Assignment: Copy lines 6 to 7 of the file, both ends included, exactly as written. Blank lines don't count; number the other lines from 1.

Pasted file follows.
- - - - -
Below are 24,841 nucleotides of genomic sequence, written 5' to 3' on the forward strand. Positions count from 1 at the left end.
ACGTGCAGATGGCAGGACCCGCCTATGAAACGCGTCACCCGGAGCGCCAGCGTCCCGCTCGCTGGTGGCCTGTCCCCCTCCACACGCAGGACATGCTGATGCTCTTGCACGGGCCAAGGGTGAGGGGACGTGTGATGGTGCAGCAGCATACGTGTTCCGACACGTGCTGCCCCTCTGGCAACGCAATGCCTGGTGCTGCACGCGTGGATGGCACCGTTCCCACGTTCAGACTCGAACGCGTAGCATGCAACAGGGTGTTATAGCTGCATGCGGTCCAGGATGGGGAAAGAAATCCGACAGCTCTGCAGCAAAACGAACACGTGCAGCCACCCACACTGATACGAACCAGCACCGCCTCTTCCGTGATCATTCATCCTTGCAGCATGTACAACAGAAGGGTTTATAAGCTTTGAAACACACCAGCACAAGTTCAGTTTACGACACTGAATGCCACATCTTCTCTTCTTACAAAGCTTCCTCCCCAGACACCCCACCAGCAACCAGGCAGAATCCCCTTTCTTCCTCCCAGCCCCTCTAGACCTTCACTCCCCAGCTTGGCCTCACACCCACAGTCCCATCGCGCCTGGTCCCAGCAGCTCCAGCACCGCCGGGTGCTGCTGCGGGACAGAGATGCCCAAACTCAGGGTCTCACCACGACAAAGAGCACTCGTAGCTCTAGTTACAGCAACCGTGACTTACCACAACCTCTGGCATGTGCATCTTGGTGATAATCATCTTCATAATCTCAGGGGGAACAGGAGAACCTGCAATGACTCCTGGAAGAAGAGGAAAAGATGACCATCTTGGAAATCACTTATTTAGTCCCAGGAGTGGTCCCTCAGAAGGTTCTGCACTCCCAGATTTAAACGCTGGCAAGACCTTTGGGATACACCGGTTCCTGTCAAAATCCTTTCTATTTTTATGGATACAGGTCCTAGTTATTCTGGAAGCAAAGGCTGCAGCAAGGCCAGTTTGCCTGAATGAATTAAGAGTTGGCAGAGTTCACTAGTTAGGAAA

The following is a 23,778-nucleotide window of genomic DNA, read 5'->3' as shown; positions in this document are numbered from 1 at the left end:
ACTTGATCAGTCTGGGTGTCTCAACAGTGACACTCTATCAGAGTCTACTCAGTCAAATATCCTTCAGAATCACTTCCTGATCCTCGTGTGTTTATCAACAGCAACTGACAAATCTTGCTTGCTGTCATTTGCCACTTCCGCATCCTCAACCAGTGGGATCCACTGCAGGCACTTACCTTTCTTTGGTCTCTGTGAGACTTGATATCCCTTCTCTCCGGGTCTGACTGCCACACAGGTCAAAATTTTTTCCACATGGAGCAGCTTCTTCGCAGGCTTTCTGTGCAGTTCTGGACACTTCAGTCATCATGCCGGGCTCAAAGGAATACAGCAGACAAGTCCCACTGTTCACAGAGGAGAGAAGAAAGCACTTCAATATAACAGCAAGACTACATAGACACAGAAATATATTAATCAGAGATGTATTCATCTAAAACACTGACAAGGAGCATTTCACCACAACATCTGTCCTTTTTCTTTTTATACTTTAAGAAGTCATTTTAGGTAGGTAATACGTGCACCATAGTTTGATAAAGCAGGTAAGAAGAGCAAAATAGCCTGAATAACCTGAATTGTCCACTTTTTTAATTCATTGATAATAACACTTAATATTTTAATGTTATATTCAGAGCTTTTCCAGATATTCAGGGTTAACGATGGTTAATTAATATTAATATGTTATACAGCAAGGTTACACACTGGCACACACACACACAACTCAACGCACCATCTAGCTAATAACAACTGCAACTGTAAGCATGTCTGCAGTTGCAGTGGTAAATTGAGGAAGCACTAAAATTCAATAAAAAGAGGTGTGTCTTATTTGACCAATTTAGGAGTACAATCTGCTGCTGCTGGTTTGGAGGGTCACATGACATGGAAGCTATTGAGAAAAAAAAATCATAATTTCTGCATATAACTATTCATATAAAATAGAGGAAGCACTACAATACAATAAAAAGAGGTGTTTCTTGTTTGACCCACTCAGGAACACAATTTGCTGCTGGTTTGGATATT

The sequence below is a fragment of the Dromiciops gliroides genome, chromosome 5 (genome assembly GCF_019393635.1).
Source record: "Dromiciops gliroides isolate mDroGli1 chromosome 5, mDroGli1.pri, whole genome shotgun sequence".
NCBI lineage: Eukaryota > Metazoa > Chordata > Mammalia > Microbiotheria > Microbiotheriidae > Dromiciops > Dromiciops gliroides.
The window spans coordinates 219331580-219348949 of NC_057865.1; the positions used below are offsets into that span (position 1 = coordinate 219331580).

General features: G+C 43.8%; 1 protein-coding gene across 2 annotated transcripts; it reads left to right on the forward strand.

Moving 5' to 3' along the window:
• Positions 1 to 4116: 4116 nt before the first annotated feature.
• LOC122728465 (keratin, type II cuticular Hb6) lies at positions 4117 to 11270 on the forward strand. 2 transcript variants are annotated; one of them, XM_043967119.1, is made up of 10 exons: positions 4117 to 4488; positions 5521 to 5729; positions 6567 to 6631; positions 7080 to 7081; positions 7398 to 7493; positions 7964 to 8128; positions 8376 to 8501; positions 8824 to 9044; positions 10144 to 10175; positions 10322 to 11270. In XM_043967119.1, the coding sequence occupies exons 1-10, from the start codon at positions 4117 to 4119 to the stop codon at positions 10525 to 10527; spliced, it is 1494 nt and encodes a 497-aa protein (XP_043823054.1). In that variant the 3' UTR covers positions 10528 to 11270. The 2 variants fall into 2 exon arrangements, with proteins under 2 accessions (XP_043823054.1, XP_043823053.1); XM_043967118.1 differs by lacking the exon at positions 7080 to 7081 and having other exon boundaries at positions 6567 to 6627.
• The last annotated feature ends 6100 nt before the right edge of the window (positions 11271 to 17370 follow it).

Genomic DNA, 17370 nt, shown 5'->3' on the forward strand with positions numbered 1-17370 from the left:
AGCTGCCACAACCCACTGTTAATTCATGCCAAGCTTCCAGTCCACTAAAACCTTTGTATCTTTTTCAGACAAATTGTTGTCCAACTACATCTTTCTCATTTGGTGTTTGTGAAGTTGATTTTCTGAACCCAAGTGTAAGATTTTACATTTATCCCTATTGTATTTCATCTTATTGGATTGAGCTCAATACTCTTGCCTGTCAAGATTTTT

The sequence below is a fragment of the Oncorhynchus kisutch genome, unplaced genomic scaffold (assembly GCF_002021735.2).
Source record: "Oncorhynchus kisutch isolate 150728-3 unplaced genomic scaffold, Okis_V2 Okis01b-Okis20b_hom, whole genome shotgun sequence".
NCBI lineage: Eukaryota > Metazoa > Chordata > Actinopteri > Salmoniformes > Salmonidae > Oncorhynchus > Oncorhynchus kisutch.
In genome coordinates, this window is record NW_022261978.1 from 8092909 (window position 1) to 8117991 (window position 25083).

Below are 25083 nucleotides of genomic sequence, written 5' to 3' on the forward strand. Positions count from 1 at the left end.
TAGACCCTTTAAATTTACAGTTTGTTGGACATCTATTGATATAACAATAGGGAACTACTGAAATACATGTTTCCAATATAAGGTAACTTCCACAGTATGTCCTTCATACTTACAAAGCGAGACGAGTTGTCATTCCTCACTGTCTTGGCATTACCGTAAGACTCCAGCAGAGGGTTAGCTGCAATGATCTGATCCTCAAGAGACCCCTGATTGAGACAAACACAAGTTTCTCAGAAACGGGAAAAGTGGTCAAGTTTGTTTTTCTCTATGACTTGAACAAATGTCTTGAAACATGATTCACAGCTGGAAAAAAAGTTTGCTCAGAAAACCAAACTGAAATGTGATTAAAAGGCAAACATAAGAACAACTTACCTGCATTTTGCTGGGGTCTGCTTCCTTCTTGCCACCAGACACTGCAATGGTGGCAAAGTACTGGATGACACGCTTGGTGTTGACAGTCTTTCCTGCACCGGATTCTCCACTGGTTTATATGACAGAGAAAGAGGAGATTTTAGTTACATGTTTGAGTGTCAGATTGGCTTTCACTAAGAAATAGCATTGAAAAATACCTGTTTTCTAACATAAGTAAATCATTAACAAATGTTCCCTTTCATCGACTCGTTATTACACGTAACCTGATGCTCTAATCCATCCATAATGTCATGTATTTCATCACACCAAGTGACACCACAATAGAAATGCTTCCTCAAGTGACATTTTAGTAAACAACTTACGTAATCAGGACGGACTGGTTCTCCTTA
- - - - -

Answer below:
Source record: "Dromiciops gliroides isolate mDroGli1 chromosome 5, mDroGli1.pri, whole genome shotgun sequence".
NCBI lineage: Eukaryota > Metazoa > Chordata > Mammalia > Microbiotheria > Microbiotheriidae > Dromiciops > Dromiciops gliroides.